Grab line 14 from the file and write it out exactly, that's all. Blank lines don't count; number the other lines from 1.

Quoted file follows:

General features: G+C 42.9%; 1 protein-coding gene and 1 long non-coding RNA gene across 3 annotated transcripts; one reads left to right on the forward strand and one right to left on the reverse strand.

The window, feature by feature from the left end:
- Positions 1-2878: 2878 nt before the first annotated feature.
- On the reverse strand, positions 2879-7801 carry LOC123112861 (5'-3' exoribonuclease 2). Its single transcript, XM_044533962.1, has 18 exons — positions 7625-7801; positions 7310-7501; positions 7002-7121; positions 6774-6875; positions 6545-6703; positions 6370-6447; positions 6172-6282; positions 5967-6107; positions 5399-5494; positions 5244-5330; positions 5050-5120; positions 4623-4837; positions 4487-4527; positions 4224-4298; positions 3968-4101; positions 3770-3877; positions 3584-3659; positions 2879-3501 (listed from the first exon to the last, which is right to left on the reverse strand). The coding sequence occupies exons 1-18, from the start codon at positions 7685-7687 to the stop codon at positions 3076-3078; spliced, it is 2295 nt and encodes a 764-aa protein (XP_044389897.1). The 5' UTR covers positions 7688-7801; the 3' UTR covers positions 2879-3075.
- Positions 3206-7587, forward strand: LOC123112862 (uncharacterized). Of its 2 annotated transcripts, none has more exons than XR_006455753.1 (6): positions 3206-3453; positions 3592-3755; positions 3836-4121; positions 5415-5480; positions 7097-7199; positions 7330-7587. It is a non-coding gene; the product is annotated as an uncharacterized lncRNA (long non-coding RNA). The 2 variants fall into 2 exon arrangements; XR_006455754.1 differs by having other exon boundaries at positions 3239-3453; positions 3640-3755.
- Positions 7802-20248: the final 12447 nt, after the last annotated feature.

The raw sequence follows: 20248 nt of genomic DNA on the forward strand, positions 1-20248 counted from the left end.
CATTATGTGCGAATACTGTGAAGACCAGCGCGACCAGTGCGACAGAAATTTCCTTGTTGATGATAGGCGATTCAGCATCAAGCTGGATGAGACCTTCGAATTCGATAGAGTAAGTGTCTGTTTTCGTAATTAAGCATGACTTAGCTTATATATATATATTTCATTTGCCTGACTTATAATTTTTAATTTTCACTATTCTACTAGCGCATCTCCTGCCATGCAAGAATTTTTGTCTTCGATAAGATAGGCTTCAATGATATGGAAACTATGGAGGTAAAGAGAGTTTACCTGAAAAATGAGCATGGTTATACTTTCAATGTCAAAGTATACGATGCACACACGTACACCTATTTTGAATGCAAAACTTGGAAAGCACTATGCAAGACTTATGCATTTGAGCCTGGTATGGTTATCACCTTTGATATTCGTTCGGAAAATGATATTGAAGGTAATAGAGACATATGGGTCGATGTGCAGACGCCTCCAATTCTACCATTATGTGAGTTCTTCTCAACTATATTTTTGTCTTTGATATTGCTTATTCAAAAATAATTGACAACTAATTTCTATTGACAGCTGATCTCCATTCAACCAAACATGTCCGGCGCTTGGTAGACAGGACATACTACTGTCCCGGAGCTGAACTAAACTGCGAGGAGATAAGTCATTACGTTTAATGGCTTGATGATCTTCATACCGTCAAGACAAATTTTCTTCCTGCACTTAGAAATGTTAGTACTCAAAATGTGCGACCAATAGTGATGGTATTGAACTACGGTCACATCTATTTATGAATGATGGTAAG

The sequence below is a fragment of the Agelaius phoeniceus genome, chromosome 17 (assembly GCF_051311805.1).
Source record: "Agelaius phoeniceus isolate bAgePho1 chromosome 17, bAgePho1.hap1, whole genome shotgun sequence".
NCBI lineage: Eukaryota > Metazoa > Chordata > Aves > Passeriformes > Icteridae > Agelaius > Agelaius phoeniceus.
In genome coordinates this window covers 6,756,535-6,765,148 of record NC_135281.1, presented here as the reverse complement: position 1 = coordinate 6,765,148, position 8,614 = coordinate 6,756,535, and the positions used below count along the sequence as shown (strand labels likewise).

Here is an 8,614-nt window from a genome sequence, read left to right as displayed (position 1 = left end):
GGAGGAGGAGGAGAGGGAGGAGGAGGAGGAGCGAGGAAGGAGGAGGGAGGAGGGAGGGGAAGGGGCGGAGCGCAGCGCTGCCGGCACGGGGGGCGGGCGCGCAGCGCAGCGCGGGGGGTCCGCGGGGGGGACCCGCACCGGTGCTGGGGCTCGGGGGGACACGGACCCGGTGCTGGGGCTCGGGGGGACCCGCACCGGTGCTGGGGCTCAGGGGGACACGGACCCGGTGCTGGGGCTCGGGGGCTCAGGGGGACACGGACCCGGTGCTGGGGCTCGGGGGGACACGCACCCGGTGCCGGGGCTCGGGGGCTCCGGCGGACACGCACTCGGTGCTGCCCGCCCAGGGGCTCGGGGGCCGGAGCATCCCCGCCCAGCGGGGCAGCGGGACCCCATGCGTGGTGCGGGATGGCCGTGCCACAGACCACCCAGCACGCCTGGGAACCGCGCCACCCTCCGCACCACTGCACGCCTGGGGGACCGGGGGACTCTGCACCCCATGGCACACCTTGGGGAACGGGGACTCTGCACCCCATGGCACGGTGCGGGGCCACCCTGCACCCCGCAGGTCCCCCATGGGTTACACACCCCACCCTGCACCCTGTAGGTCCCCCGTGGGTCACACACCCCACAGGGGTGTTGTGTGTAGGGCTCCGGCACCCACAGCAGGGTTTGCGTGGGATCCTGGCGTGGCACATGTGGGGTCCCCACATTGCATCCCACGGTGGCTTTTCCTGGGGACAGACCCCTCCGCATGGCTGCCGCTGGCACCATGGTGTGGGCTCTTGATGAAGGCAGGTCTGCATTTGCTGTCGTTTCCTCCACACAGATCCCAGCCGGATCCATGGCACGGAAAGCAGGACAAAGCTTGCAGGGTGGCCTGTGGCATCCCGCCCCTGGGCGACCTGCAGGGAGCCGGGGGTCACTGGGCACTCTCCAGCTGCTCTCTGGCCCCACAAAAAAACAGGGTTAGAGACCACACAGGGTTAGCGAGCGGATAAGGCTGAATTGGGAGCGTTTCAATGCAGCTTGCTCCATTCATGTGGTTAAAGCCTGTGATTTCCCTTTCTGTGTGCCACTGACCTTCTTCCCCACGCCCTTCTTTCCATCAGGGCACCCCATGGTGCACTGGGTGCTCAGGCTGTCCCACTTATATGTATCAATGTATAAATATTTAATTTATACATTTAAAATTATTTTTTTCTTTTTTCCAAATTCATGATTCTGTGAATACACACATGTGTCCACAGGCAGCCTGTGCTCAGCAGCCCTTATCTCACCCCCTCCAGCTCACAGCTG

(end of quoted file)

GGAGGAGGAGGAGAGGGAGGAGGAGGAGGAGCGAGGAAGGAGGAGGGAGGAGGGAGGGGAAGGGGCGGAGCGCAGCGCTGCCGGCACGGGGGGCGGGCGCGCAGCGCAGCGCGGGGGGTCCGCGGGGGGGACCCGCACCGGTGCTGGGGCTCGGGGGGACACGGACCCGGTGCTGGGGCTCGGGGGGACCCGCACCGGTGCTGGGGCTCAGGGGGACACGGACCCGGTGCTGGGGCTCGGGGGCTCAGGGGGACACGGACCCGGTGCTGGGGCTCGGGGGGACACGCACCCGGTGCCGGGGCTCGGGGGCTCCGGCGGACACGCACTCGGTGCTGCCCGCCCAGGGGCTCGGGGGCCGGAGCATCCCCGCCCAGCGGGGCAGCGGGACCCCATGCGTGGTGCGGGATGGCCGTGCCACAGACCACCCAGCACGCCTGGGAACCGCGCCACCCTCCGCACCACTGCACGCCTGGGGGACCGGGGGACTCTGCACCCCATGGCACACCTTGGGGAACGGGGACTCTGCACCCCATGGCACGGTGCGGGGCCACCCTGCACCCCGCAGGTCCCCCATGGGTTACACACCCCACCCTGCACCCTGTAGGTCCCCCGTGGGTCACACACCCCACAGGGGTGTTGTGTGTAGGGCTCCGGCACCCACAGCAGGGTTTGCGTGGGATCCTGGCGTGGCACATGTGGGGTCCCCACATTGCATCCCACGGTGGCTTTTCCTGGGGACAGACCCCTCCGCATGGCTGCCGCTGGCACCATGGTGTGGGCTCTTGATGAAGGCAGGTCTGCATTTGCTGTCGTTTCCTCCACACAGATCCCAGCCGGATCCATGGCACGGAAAGCAGGACAAAGCTTGCAGGGTGGCCTGTGGCATCCCGCCCCTGGGCGACCTGCAGGGAGCCGGGGGTCACTGGGCACTCTCCAGCTGCTCTCTGGCCCCACAAAAAAACAGGGTTAGAGACCACACAGGGTTAGCGAGCGGATAAGGCTGAATTGGGAGCGTTTCAATGCAGCTTGCTCCATTCATGTGGTTAAAGCCTGTGATTTCCCTTTCTGTGTGCCACTGACCTTCTTCCCCACGCCCTTCTTTCCATCAGGGCACCCCATGGTGCACTGGGTGCTCAGGCTGTCCCACTTATATGTATCAATGTATAAATATTTAATTTATACATTTAAAATTATTTTTTTCTTTTTTCCAAATTCATGATTCTGTGAATACACACATGTGTCCACAGGCAGCCTGTGCTCAGCAGCCCTTATCTCACCCCCTCCAGCTCACAGCTG